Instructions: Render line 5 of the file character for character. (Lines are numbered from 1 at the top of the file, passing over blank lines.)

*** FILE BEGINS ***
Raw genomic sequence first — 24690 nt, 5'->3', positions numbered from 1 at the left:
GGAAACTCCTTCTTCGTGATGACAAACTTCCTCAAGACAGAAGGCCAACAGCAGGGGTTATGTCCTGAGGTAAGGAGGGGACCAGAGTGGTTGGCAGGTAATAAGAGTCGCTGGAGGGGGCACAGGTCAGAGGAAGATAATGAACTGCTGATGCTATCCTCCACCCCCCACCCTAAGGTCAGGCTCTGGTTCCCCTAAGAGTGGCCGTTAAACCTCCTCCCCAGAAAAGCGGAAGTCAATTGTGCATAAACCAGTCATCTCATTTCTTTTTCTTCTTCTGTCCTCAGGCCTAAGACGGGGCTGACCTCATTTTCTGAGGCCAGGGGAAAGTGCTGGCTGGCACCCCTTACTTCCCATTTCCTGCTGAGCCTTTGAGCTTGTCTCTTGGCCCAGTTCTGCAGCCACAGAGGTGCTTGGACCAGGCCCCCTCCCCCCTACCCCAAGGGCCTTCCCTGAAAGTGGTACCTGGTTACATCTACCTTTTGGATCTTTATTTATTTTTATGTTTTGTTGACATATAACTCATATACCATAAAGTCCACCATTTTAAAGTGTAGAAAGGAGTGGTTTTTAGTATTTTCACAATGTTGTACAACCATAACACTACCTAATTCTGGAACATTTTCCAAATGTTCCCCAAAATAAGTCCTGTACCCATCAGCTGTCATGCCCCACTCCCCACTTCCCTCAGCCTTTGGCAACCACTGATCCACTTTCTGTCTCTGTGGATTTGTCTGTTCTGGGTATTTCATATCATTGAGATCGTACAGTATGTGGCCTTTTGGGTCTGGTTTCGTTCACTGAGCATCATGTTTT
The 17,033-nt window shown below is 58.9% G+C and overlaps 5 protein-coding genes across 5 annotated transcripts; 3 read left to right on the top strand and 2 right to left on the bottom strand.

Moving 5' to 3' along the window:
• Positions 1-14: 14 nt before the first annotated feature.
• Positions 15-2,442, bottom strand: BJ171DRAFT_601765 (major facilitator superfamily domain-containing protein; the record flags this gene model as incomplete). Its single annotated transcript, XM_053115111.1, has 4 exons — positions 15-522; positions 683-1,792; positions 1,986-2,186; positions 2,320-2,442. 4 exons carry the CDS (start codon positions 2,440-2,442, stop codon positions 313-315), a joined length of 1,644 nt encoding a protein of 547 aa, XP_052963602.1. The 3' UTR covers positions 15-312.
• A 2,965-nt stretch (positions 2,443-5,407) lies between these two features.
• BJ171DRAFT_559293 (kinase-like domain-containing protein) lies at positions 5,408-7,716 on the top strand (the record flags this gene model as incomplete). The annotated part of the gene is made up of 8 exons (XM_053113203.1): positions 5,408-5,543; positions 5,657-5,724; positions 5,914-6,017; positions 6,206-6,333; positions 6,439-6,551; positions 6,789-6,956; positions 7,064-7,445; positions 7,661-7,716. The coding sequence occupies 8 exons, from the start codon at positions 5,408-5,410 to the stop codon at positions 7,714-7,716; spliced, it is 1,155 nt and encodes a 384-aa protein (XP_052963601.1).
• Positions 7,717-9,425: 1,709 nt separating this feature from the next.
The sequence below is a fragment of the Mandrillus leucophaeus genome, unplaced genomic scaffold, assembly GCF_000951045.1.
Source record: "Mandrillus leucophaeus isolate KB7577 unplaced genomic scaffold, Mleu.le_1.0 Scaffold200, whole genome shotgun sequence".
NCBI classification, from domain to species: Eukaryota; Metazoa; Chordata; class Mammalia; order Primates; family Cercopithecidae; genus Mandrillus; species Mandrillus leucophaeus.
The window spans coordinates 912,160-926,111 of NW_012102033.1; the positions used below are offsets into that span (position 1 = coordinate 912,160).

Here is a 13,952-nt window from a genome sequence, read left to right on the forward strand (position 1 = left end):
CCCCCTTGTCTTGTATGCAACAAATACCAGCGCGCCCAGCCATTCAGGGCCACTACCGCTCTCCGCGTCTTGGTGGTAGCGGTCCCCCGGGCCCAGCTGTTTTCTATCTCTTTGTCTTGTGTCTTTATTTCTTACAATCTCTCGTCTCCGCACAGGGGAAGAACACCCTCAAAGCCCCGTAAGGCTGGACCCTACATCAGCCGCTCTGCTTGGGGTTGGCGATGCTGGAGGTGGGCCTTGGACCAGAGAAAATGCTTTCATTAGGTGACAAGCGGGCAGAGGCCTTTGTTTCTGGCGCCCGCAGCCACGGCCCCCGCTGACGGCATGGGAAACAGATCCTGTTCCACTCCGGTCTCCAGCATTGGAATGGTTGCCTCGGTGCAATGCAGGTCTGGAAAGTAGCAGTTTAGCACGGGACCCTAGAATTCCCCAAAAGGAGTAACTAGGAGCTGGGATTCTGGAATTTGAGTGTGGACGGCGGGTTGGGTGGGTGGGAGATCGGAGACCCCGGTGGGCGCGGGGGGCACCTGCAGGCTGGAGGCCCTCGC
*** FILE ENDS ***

• Positions 1-14: 14 nt before the first annotated feature.